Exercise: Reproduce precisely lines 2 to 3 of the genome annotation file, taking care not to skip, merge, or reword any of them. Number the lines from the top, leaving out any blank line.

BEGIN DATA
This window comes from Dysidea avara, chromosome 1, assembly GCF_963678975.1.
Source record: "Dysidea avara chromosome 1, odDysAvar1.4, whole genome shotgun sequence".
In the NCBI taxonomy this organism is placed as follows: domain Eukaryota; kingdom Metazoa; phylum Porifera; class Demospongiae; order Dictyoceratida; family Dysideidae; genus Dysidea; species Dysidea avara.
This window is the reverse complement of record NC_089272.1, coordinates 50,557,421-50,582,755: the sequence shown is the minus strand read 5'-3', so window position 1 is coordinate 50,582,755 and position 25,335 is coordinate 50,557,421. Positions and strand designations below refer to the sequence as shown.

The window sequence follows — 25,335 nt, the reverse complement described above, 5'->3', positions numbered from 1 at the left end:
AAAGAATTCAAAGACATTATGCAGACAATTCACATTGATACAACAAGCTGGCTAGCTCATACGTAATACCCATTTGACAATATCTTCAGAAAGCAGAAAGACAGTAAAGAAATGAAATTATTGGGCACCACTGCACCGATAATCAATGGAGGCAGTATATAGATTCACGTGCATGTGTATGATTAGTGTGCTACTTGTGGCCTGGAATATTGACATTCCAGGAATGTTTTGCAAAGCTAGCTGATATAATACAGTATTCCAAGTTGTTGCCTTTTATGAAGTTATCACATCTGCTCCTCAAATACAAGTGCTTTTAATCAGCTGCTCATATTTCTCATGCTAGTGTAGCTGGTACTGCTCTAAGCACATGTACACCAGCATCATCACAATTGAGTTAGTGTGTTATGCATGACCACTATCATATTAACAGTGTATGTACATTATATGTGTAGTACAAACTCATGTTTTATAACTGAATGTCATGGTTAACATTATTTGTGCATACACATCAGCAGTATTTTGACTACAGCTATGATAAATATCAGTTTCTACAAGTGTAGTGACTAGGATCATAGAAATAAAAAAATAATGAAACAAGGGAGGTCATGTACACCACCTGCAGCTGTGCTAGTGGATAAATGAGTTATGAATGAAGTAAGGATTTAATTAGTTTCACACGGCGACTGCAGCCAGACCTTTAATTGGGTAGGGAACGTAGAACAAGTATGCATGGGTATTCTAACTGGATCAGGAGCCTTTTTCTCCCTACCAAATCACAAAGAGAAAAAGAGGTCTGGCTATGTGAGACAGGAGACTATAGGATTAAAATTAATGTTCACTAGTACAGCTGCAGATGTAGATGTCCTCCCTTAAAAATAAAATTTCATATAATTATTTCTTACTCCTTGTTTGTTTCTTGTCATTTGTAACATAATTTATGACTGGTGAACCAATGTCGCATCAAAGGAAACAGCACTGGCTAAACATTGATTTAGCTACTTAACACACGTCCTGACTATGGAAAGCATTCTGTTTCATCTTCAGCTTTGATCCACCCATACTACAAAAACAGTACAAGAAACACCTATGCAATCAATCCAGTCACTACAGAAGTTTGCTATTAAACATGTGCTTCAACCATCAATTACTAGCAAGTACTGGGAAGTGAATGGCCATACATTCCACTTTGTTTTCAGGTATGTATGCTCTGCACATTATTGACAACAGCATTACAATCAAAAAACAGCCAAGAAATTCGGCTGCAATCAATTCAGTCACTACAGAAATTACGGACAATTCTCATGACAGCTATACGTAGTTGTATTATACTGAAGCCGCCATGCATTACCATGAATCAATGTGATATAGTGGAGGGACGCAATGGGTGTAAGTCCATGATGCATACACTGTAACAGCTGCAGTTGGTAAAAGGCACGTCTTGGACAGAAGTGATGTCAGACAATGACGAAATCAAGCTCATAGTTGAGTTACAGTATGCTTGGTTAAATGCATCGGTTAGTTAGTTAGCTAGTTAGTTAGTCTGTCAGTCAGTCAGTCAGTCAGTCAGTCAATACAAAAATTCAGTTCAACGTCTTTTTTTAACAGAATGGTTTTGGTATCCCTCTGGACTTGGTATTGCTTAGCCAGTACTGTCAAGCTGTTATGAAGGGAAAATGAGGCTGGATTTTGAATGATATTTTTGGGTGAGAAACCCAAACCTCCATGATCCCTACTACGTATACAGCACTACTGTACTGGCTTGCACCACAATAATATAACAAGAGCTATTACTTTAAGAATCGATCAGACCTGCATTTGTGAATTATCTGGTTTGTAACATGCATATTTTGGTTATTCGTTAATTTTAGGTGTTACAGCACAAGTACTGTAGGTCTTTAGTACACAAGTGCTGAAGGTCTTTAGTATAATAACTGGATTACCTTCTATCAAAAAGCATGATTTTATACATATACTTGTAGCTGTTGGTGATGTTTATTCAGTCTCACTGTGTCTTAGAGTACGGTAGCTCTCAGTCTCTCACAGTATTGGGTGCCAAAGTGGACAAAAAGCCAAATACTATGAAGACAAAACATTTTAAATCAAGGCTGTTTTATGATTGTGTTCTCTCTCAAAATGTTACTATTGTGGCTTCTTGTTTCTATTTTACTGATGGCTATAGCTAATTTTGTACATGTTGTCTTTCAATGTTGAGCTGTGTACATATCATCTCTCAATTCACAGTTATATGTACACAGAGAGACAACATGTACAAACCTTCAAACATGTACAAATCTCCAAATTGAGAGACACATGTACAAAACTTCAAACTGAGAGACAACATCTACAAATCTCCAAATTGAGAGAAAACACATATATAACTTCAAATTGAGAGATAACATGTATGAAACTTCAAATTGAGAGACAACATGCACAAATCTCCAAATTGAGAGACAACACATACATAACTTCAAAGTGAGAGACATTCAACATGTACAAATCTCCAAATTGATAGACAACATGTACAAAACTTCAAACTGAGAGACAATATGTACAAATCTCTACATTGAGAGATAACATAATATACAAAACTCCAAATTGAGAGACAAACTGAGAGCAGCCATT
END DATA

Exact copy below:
Source record: "Dysidea avara chromosome 1, odDysAvar1.4, whole genome shotgun sequence".
In the NCBI taxonomy this organism is placed as follows: domain Eukaryota; kingdom Metazoa; phylum Porifera; class Demospongiae; order Dictyoceratida; family Dysideidae; genus Dysidea; species Dysidea avara.